February 6, 2012


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Written by: Mitch Salem
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Disclaimer:  Network pilots now in circulation are not necessarily in the form that will air in the Fall.  Pilots are often reedited and rescored, and in some cases even recast or reshot.  So these critiques shouldn’t be taken as full TV pilot reviews, but rather as a guide to the general style and content of the new shows coming your way.
SMASH –  Midseason Mondays 10PM on NBC:   Potential DVR Alert

Cards on the table, I’m a native New Yorker who’s been going to Broadway shows since my age was in single digits.  So I’m not the the audience NBC needs to win over for their midseason musical drama SMASH to be a mainstream network hit.  That being said, and with just a handful of pilots left to be seen, Smash could be the show of the season.

Jumping to the obvious:  Smash is not Glee.  Theresa Rebeck’s script (she’s worked mostly on procedurals like NYPD Blue, Law & Order:  Criminal Intent and Canterbury’s Law, but her more notable credit may be the excellent play Mauritius) is unapologetically smart, and with the exception of a couple of characters, its protagonists aren’t lovable misfits trying to win your heart.  They’re theater professionals, good at what they do and not necessarily nice people.  The songs will largely be original compositions and not Top 10 hits.  The show’s tone is even and relatively realistic, without the wild leaps and broad humor of FOX’s hit.  (It’s not clear how often characters on the show will burst into song outside their professional context; in the pilot, there’s only one such scene, at the very end, and even that involves only the performer characters.) 
Smash is the story of the making of a Broadway musical, in this case a biography of Marilyn Monroe.  (There are supposedly plans to bring the actual show-within-the-show to Broadway once the TV series is on the air.)  In real life, the music and lyrics are by Marc Shaiman and Scott Wittman, whose credits include Hairspray and Catch Me If You Can; Shaiman also co-wrote the hilarious songs for the South Park movie.  The pilot’s director is Michael Mayer, who has shaky film credits (A Home At the End of the World and–weirdly–Flicka), but whose Broadway work includes American Idiot and Spring Awakening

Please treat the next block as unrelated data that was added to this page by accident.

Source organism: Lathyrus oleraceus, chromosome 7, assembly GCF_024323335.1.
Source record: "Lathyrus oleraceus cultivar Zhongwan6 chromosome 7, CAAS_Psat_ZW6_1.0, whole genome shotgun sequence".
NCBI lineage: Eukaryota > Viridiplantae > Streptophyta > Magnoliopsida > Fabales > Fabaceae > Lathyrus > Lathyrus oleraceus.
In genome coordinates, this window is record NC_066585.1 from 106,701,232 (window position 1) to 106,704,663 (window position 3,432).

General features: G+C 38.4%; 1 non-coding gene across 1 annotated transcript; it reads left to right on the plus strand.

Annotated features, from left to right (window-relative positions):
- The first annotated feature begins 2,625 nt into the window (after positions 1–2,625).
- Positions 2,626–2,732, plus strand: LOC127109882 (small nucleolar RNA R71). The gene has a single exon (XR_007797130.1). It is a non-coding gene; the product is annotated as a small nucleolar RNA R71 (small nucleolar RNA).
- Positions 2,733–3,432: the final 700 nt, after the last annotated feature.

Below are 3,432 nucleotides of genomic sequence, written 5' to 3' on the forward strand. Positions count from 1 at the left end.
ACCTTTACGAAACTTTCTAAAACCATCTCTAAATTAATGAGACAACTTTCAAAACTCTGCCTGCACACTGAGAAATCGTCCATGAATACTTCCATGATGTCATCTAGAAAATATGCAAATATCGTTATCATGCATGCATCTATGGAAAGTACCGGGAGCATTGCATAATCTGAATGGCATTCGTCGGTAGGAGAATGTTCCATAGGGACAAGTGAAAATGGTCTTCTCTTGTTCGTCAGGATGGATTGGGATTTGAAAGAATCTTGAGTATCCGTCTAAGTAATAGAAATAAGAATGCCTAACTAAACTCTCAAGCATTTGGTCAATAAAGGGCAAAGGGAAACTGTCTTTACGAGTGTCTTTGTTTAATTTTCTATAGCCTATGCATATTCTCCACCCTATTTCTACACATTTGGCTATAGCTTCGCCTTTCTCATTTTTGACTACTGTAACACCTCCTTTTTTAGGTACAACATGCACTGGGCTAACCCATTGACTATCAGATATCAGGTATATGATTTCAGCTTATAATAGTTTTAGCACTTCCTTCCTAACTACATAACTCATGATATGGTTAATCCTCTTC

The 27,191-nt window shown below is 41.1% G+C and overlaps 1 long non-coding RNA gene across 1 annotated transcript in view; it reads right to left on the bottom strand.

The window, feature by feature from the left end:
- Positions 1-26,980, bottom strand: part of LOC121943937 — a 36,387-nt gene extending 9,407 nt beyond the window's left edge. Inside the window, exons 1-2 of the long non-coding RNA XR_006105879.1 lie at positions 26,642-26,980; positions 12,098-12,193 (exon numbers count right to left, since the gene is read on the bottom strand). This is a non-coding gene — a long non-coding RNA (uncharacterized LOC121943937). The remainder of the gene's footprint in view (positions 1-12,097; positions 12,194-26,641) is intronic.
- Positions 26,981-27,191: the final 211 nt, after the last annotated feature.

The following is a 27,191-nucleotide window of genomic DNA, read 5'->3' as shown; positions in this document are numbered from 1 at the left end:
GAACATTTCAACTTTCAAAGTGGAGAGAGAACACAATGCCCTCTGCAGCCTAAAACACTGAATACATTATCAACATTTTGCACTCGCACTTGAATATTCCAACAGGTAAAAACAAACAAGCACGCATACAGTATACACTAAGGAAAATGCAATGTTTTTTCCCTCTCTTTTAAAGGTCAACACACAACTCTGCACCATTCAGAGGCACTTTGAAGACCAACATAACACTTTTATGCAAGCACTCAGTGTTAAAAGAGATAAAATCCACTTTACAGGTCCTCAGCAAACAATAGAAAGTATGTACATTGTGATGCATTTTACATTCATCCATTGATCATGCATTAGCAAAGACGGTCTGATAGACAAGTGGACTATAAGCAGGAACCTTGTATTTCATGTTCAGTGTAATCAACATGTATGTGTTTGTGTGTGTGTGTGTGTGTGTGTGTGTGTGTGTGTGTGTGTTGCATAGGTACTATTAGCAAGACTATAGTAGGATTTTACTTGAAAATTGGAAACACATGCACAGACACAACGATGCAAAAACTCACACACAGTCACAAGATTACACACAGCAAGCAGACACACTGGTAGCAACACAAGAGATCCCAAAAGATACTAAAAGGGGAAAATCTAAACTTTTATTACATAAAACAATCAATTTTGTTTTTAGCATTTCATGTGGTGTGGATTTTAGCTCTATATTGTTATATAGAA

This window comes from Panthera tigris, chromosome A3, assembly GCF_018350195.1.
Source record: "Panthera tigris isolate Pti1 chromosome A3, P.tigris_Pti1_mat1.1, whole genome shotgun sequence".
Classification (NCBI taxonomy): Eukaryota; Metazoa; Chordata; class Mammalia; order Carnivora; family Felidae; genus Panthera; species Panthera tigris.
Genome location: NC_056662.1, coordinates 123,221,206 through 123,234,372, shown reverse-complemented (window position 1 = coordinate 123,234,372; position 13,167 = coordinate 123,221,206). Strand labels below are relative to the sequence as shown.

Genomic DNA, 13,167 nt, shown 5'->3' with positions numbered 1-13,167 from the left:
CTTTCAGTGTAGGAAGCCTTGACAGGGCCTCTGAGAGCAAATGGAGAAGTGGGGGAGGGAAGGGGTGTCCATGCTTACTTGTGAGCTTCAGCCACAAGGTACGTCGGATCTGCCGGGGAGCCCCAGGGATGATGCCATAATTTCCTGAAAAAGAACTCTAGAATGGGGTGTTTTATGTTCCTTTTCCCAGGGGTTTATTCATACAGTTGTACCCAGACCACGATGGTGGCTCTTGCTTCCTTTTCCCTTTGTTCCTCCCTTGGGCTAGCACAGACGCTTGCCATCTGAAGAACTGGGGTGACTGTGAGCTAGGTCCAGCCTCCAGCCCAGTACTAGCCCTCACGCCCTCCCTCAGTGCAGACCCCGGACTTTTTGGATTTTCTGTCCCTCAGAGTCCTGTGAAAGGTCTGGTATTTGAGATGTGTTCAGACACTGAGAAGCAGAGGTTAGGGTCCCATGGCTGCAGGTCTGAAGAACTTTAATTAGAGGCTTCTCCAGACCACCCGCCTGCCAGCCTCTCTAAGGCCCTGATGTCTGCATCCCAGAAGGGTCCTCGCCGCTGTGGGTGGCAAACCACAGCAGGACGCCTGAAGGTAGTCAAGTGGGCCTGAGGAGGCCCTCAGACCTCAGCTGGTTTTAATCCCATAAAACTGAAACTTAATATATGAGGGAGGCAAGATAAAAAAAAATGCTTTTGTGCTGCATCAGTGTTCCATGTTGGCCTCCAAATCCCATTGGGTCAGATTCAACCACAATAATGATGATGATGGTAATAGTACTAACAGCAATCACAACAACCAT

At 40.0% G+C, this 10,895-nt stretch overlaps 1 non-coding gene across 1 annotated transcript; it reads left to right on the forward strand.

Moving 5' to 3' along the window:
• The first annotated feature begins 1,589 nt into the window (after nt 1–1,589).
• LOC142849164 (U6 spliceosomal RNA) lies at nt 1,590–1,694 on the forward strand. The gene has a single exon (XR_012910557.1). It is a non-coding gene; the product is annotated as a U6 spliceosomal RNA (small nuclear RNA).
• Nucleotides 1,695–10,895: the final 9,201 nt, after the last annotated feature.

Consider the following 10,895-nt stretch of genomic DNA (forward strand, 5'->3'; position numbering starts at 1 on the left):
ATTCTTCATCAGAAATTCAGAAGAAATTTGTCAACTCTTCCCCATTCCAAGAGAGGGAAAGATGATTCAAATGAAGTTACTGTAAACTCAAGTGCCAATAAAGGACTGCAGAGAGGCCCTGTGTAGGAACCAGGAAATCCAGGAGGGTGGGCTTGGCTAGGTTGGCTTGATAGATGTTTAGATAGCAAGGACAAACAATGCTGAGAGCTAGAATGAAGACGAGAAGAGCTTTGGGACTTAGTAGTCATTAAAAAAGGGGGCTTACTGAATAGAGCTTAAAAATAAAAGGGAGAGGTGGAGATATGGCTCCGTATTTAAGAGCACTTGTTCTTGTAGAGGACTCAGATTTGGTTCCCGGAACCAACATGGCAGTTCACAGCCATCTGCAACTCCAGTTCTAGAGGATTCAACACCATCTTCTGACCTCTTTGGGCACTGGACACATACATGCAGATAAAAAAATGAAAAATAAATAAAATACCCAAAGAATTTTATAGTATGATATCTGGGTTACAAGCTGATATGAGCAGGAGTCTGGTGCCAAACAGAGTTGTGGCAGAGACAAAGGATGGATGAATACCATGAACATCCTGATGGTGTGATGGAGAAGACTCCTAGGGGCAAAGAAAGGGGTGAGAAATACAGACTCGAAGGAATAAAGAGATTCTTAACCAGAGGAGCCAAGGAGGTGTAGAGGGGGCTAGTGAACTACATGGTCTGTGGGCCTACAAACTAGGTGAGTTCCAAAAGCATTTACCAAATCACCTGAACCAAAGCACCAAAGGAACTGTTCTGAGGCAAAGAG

In Smash, the roles of composer and lyricist are taken by Christian Borle and Debra Messing, as the songwriting team of Tom and Julia (of course it’s not Messing’s first go at playing sidekick to a gay buddy, but to her credit she’s dialed it way down from Will & Grace days).  The show’s manipulative director is Derek (Jack Davenport), and while the TV series is produced by, among others, Steven Spielberg, Craig Zadan and Neil Maron, the musical’s producer is Eileen (Anjelica Huston), who’s going through a rough divorce.
The pilot sets up two potential Marilyns:  Megan Hilty as Ivy, a veteran of the chorus who’s the physically obvious choice for the part, and Katherine McPhee as Karen, the nice small-town Iowa girl who’s making ends meet as a waitress while trying to make it in the Big City.  (Both are series regulars, so Smash presumably has something up its sleeve.)  The Karen character is of course supposed to be the entry port for non-Broadway fans to find someone with whom to identify; she runs the risk of being a cliche, but at least in the pilot, McPhee and the writing are strong enough to overcome that.  (The pilot’s one misstep is the character of Ellis, Tom’s eager assistant played by [corrected] Jaime Cepero–he’s the one who has to deliver speeches about what a joy it is to work in the theater, and unless there turns out to be more to him, he’s already worn out his welcome.)
Smash is a pleasure to watch, with a fluid pace that carries you past the weaker scenes (Karen’s parents don’t really believe she’ll ever get her big break) and a fine ensemble feel to the dialogue.  Since the show-within-the-show is still in the process of being put together at this point in the series, they’ve come up with the visual device of providing glimpses during rehearsals and casting sessions of the way the characters envision the final show working, and that’s effective.  One could question why the Marilyn musical, which is supposedly being written right now, has to feel like it was composed before Stephen Sondheim picked up his pen, but the fact that I’m pondering the stage show’s real-life viability on Broadway means the TV show is working.  (And in fairness, Shaiman and Wittman provide one hell of an 11PM number for the pilot’s finale.)

NBC is holding Smash until midseason, when it’ll be given the one truly prime position NBC has to offer:  behind the return of their only real hit The Voice.  That should be as compatible an audience as the network is going to find, and with Castle and Hawaii 5-0 as the competition, Smash will have every opportunity to shine.  Does America want to watch singing and dancing that doesn’t take place on a reality series or in a wacky high school?  Has Glee given the country an appetite for actual musical theater?  Stay tuned.  

Read more about TV’s new shows at THE SKED PILOT REPORT.

About the Author

Mitch Salem
MITCH SALEM has worked on the business side of the entertainment industry for 20 years, as a senior business affairs executive and attorney for such companies as NBC, ABC, USA, Syfy, Bravo, and BermanBraun Productions, and before that, at the NY law firm of Weil, Gotshal & Manges. During all that, he has more or less constantly been going to the movies and watching TV, and writing about both since the 1980s. His film reviews also currently appear on and In addition, he is co-writer of an episode of the television series "Felicity."